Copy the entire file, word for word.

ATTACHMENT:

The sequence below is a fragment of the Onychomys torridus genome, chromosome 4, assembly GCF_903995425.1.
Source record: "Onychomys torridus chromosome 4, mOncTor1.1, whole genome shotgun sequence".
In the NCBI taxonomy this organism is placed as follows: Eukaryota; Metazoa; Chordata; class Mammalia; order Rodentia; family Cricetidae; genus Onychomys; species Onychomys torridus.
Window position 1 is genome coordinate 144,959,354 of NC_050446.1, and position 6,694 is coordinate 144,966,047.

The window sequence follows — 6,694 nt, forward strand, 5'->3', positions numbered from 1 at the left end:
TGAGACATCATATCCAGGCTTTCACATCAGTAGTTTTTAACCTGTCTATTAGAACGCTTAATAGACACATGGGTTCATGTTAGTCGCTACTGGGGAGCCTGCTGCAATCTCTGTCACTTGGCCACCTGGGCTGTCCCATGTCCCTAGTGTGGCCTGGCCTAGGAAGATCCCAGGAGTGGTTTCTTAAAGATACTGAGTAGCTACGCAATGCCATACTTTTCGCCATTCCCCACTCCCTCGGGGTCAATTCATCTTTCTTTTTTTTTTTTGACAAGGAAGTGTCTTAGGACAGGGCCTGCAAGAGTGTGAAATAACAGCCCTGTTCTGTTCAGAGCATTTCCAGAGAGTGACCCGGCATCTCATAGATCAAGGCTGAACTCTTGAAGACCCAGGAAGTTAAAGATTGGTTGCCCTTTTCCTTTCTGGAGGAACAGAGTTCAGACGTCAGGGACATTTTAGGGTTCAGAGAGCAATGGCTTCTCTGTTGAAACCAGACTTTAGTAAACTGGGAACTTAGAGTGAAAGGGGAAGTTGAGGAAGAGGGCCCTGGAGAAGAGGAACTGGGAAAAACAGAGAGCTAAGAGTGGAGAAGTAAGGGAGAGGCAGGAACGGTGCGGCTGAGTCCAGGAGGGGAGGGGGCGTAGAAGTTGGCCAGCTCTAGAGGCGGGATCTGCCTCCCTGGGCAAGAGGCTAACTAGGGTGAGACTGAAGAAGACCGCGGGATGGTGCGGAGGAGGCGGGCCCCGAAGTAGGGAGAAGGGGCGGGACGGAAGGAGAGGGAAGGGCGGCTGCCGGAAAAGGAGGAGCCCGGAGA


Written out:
The sequence below is a fragment of the Onychomys torridus genome, chromosome 4, assembly GCF_903995425.1.
Source record: "Onychomys torridus chromosome 4, mOncTor1.1, whole genome shotgun sequence".
In the NCBI taxonomy this organism is placed as follows: Eukaryota; Metazoa; Chordata; class Mammalia; order Rodentia; family Cricetidae; genus Onychomys; species Onychomys torridus.
Window position 1 is genome coordinate 144,959,354 of NC_050446.1, and position 6,694 is coordinate 144,966,047.

The window sequence follows — 6,694 nt, forward strand, 5'->3', positions numbered from 1 at the left end:
TGAGACATCATATCCAGGCTTTCACATCAGTAGTTTTTAACCTGTCTATTAGAACGCTTAATAGACACATGGGTTCATGTTAGTCGCTACTGGGGAGCCTGCTGCAATCTCTGTCACTTGGCCACCTGGGCTGTCCCATGTCCCTAGTGTGGCCTGGCCTAGGAAGATCCCAGGAGTGGTTTCTTAAAGATACTGAGTAGCTACGCAATGCCATACTTTTCGCCATTCCCCACTCCCTCGGGGTCAATTCATCTTTCTTTTTTTTTTTTGACAAGGAAGTGTCTTAGGACAGGGCCTGCAAGAGTGTGAAATAACAGCCCTGTTCTGTTCAGAGCATTTCCAGAGAGTGACCCGGCATCTCATAGATCAAGGCTGAACTCTTGAAGACCCAGGAAGTTAAAGATTGGTTGCCCTTTTCCTTTCTGGAGGAACAGAGTTCAGACGTCAGGGACATTTTAGGGTTCAGAGAGCAATGGCTTCTCTGTTGAAACCAGACTTTAGTAAACTGGGAACTTAGAGTGAAAGGGGAAGTTGAGGAAGAGGGCCCTGGAGAAGAGGAACTGGGAAAAACAGAGAGCTAAGAGTGGAGAAGTAAGGGAGAGGCAGGAACGGTGCGGCTGAGTCCAGGAGGGGAGGGGGCGTAGAAGTTGGCCAGCTCTAGAGGCGGGATCTGCCTCCCTGGGCAAGAGGCTAACTAGGGTGAGACTGAAGAAGACCGCGGGATGGTGCGGAGGAGGCGGGCCCCGAAGTAGGGAGAAGGGGCGGGACGGAAGGAGAGGGAAGGGCGGCTGCCGGAAAAGGAGGAGCCCGGAGA